It is easy to agree with Janet Daley's prediction for the eurozone in 2014:
... the eurozone will not collapse – at least, not as definitively as the Communist bloc did 20 years ago. But neither will it take any serious steps to resolve its internal contradictions. The euro will survive – however many democratic governments, constitutional arrangements and national institutions have to be trampled underfoot to preserve it. The pretence will be abandoned that the artificial life-support system on which the currency has been dependent is some temporary emergency measure, and it will come to be accepted as a permanent fixture.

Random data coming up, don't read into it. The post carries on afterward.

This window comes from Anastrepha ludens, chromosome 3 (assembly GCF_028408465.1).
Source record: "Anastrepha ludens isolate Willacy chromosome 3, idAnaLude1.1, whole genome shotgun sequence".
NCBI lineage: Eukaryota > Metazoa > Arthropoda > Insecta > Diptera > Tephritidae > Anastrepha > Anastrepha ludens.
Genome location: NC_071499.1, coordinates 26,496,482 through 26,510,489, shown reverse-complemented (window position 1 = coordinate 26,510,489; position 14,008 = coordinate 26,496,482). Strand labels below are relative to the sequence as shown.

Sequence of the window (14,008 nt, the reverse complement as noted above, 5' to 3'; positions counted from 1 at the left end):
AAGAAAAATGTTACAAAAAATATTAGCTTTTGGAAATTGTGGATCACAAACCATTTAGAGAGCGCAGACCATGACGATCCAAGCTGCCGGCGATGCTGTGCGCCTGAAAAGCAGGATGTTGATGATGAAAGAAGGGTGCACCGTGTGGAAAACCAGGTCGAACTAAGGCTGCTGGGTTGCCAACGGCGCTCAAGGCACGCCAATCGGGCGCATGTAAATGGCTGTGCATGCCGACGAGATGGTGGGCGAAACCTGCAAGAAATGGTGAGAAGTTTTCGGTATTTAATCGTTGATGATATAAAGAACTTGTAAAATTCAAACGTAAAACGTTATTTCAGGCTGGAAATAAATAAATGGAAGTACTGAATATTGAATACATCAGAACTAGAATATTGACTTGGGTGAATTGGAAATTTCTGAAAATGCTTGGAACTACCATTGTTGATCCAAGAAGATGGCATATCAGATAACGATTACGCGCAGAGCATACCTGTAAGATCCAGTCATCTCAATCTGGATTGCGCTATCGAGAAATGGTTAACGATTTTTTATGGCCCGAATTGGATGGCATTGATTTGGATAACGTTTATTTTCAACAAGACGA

With this, the euro will quite rapidly lose what connections it had with economic reality, becoming more and more like the East German Ostmark, whose value was decided by bureaucratic fiat and sustained by a political act of will. The social costs of this – particularly in southern Europe – will be devastating. But they are unlikely to lead to the sort of violent unrest that once seemed to be imminent. The peoples of the Mediterranean seem too exhausted by hardship to organise national rebellions. They will simply resign themselves to a future of economic dependency and occasional outbursts of neo-fascist disorder.
Read the entire Telegraph column here